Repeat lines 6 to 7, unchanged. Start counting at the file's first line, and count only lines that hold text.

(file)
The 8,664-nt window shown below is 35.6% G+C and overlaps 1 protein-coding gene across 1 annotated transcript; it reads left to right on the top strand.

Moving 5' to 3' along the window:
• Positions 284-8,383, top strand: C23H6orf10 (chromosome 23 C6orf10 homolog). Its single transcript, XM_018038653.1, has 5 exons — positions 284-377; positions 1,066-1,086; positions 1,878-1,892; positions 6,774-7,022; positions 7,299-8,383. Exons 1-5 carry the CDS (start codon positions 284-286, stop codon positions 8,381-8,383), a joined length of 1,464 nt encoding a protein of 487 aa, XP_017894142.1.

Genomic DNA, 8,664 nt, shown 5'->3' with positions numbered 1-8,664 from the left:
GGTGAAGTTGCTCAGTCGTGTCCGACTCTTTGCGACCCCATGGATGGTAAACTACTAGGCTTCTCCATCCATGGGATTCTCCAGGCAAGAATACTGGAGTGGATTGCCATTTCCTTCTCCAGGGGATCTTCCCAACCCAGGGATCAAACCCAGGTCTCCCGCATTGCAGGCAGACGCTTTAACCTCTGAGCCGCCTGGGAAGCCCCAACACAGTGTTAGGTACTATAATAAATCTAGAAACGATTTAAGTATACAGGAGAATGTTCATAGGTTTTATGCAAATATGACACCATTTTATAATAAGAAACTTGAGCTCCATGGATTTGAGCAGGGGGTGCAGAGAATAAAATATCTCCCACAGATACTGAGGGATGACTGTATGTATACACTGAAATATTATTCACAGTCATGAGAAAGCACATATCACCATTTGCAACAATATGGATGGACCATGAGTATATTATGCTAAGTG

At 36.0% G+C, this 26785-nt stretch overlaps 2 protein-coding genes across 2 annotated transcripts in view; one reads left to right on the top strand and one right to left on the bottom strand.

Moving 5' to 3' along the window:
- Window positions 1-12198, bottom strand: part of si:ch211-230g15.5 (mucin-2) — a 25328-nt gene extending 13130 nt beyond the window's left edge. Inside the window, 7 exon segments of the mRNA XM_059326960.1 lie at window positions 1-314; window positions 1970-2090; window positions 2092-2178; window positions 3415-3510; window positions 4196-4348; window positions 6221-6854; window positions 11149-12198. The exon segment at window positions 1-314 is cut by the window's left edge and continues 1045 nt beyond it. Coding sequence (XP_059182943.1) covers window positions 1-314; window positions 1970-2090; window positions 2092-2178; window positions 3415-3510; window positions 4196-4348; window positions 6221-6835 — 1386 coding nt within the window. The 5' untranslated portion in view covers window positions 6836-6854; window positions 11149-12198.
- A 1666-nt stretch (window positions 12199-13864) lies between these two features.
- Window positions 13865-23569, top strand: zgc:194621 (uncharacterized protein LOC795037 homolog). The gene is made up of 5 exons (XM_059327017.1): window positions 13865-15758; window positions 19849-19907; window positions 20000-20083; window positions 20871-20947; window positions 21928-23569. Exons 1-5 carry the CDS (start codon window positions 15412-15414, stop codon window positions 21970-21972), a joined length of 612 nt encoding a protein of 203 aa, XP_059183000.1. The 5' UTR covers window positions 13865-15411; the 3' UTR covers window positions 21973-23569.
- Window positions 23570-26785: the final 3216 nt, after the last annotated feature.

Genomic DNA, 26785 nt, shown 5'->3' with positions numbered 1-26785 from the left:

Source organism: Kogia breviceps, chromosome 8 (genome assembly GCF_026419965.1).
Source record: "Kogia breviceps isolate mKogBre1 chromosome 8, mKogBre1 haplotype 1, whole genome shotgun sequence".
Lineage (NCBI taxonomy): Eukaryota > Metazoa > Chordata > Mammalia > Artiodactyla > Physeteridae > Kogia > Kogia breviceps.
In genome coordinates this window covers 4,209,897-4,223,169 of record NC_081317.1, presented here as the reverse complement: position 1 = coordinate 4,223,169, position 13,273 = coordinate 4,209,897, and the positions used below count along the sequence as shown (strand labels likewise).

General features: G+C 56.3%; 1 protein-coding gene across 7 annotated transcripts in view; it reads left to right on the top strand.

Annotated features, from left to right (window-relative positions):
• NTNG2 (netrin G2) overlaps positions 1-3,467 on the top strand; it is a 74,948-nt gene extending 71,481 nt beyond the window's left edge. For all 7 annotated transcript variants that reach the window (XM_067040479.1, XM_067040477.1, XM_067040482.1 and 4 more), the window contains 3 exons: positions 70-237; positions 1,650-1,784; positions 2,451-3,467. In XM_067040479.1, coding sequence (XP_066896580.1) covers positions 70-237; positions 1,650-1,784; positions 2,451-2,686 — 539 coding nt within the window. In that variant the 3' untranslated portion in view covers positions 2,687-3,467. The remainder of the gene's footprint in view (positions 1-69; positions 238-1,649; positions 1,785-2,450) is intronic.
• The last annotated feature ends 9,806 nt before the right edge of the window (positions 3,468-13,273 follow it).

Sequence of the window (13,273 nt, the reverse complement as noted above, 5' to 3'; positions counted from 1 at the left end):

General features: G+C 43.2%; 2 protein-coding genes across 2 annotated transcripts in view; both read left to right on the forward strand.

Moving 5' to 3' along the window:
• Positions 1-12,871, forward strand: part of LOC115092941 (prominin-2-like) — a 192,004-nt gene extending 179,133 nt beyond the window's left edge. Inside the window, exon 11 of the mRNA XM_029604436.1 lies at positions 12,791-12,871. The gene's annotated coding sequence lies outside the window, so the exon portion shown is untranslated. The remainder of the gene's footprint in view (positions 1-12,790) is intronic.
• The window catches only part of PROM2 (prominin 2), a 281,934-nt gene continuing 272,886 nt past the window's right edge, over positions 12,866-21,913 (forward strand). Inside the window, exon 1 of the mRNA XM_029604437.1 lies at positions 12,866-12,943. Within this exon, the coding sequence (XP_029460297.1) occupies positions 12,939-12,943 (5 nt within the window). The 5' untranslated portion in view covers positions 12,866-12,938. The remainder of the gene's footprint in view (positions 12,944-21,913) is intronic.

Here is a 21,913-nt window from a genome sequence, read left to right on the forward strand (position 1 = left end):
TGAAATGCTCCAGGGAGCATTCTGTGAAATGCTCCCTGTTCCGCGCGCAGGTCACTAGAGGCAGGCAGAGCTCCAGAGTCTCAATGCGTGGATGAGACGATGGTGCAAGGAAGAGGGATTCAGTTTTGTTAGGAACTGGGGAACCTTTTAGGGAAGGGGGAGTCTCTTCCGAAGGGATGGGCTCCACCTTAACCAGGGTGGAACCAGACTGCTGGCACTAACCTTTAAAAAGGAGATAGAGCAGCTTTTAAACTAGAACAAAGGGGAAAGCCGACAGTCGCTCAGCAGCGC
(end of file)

At 36.0% G+C, this 26785-nt stretch overlaps 2 protein-coding genes across 2 annotated transcripts in view; one reads left to right on the top strand and one right to left on the bottom strand.

Moving 5' to 3' along the window: